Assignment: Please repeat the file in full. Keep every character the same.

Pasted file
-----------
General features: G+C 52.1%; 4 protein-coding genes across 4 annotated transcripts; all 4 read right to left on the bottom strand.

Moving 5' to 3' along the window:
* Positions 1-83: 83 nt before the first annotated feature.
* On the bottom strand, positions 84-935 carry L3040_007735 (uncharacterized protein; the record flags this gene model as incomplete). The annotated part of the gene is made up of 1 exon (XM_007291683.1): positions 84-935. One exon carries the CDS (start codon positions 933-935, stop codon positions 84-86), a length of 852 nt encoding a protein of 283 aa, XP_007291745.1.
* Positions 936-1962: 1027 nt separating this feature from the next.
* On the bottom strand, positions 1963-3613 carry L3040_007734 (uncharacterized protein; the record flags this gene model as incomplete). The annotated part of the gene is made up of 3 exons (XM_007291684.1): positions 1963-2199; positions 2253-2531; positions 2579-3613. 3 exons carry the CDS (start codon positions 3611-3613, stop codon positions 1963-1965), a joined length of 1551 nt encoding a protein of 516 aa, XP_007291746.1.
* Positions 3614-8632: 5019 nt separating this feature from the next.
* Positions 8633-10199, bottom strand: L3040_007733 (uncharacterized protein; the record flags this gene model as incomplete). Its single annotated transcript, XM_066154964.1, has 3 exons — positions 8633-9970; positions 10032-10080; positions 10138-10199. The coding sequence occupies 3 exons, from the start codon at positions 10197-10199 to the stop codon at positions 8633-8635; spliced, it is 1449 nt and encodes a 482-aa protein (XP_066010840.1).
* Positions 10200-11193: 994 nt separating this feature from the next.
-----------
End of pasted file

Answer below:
General features: G+C 52.1%; 4 protein-coding genes across 4 annotated transcripts; all 4 read right to left on the bottom strand.

Moving 5' to 3' along the window:
* Positions 1-83: 83 nt before the first annotated feature.
* On the bottom strand, positions 84-935 carry L3040_007735 (uncharacterized protein; the record flags this gene model as incomplete). The annotated part of the gene is made up of 1 exon (XM_007291683.1): positions 84-935. One exon carries the CDS (start codon positions 933-935, stop codon positions 84-86), a length of 852 nt encoding a protein of 283 aa, XP_007291745.1.
* Positions 936-1962: 1027 nt separating this feature from the next.
* On the bottom strand, positions 1963-3613 carry L3040_007734 (uncharacterized protein; the record flags this gene model as incomplete). The annotated part of the gene is made up of 3 exons (XM_007291684.1): positions 1963-2199; positions 2253-2531; positions 2579-3613. 3 exons carry the CDS (start codon positions 3611-3613, stop codon positions 1963-1965), a joined length of 1551 nt encoding a protein of 516 aa, XP_007291746.1.
* Positions 3614-8632: 5019 nt separating this feature from the next.
* Positions 8633-10199, bottom strand: L3040_007733 (uncharacterized protein; the record flags this gene model as incomplete). Its single annotated transcript, XM_066154964.1, has 3 exons — positions 8633-9970; positions 10032-10080; positions 10138-10199. The coding sequence occupies 3 exons, from the start codon at positions 10197-10199 to the stop codon at positions 8633-8635; spliced, it is 1449 nt and encodes a 482-aa protein (XP_066010840.1).
* Positions 10200-11193: 994 nt separating this feature from the next.